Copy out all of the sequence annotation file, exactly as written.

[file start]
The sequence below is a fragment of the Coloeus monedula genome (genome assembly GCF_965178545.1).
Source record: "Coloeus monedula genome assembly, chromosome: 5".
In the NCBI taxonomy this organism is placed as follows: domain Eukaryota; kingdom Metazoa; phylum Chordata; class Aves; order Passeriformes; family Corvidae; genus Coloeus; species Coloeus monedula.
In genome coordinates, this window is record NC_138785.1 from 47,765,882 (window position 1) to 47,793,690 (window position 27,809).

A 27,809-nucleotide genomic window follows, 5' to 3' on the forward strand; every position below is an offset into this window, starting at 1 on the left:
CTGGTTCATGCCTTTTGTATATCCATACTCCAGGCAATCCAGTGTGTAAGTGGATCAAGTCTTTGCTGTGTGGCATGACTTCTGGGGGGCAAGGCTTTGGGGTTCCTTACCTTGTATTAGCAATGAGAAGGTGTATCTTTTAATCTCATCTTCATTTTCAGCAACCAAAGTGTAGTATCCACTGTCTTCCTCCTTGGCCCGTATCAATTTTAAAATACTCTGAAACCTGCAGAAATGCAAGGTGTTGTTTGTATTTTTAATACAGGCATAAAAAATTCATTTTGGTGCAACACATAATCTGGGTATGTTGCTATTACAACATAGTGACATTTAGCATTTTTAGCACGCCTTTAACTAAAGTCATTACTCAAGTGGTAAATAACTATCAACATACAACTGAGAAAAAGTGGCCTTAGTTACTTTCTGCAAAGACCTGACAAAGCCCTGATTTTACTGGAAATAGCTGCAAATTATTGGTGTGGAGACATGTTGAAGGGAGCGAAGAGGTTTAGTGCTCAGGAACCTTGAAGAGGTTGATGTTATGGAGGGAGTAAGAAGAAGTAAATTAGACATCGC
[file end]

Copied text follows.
The sequence below is a fragment of the Coloeus monedula genome (genome assembly GCF_965178545.1).
Source record: "Coloeus monedula genome assembly, chromosome: 5".
In the NCBI taxonomy this organism is placed as follows: domain Eukaryota; kingdom Metazoa; phylum Chordata; class Aves; order Passeriformes; family Corvidae; genus Coloeus; species Coloeus monedula.
In genome coordinates, this window is record NC_138785.1 from 47,765,882 (window position 1) to 47,793,690 (window position 27,809).

A 27,809-nucleotide genomic window follows, 5' to 3' on the forward strand; every position below is an offset into this window, starting at 1 on the left:
CTGGTTCATGCCTTTTGTATATCCATACTCCAGGCAATCCAGTGTGTAAGTGGATCAAGTCTTTGCTGTGTGGCATGACTTCTGGGGGGCAAGGCTTTGGGGTTCCTTACCTTGTATTAGCAATGAGAAGGTGTATCTTTTAATCTCATCTTCATTTTCAGCAACCAAAGTGTAGTATCCACTGTCTTCCTCCTTGGCCCGTATCAATTTTAAAATACTCTGAAACCTGCAGAAATGCAAGGTGTTGTTTGTATTTTTAATACAGGCATAAAAAATTCATTTTGGTGCAACACATAATCTGGGTATGTTGCTATTACAACATAGTGACATTTAGCATTTTTAGCACGCCTTTAACTAAAGTCATTACTCAAGTGGTAAATAACTATCAACATACAACTGAGAAAAAGTGGCCTTAGTTACTTTCTGCAAAGACCTGACAAAGCCCTGATTTTACTGGAAATAGCTGCAAATTATTGGTGTGGAGACATGTTGAAGGGAGCGAAGAGGTTTAGTGCTCAGGAACCTTGAAGAGGTTGATGTTATGGAGGGAGTAAGAAGAAGTAAATTAGACATCGC